Strawberry Guava Jelly
Lee Ann Pane‘e Akiona, KS ’78
Oldies But Goodies, Volume I. Kamehameha Schools Alumni Association,
Nā Pua Mae‘ole o Kamehameha Chapter. 1983.
4 cups strawberry guava juice (see strawberry guava juice recipe for details)
3 to 4 cups sugar
Place juice in a shallow kettle four times the volume of the juice.
Boil rapidly 5 to 10 minutes, add sugar, and bring to boiling point. Boil vigorously 15 to 20 minutes.
Remove scum that forms as mixture boils.
As it nears the jelling stage, test frequently with a metal spoon or thermometer.
Pour jelly into hot sterilized glasses and seal with paraffin.
About the Fruit
The strawberry guava (psidium cattleianum) is commonly known in Hawai‘i as “waiawī.” The yellow variety is called “waiawī” and the red variety is called “waiawī ‘ula‘ula” meaning “red waiawī.” This plant was introduced into the isles very early and became widely distributed and well-established.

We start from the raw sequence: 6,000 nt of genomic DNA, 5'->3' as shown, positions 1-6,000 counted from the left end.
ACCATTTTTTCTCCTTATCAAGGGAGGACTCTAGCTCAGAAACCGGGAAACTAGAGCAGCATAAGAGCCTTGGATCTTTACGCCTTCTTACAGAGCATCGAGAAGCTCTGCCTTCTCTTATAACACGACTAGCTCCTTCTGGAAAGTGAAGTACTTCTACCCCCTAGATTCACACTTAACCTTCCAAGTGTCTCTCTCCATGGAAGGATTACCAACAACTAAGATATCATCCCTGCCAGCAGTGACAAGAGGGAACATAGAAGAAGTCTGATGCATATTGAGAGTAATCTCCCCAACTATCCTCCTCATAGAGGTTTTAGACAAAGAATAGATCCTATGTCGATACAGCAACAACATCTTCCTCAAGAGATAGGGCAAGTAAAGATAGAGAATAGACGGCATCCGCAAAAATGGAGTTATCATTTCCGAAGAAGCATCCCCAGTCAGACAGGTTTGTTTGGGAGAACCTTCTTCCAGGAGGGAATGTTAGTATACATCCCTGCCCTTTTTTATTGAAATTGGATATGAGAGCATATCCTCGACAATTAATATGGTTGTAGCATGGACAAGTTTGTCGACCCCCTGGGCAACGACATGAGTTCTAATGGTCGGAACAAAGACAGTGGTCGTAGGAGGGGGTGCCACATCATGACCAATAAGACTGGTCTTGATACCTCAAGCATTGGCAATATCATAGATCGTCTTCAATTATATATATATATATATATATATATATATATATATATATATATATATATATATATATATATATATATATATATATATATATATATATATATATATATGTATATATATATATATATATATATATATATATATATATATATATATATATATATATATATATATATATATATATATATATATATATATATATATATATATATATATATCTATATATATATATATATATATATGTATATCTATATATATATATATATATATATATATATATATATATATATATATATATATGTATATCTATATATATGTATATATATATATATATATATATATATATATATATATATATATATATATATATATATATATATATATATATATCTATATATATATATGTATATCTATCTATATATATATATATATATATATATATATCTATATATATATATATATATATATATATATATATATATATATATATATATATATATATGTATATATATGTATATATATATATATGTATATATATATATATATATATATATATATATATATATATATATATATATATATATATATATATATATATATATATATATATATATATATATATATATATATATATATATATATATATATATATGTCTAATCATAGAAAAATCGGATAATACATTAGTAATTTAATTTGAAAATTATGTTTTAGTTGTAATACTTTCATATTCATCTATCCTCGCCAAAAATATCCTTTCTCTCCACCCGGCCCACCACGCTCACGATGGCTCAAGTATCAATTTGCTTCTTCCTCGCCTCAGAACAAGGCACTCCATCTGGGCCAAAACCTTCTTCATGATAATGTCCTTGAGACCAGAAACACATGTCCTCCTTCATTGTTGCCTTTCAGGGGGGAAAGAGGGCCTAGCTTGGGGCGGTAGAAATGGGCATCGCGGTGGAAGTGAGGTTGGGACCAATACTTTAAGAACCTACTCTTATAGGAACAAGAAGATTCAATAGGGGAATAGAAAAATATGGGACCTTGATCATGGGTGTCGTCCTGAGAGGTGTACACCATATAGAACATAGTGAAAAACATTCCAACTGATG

Both are small round fruits ¾–½ inch in diameter and are quite different from the common guava. The center of the fruit is filled with a very juicy pulp and numerous small hard seeds. The flavor resembles that of the strawberry.
The strawberry guava is sweeter and has a more delicate flavor than the common guava. It is delightful eaten fresh.
The strawberry guava makes a deep-red jelly. If a few are added to half-ripe common guava, a very attractive pink jelly is obtained. Strawberry guava marmalade and preserves are delicious but laborious to prepare because the fruit is small, and removing the seeds is tedious.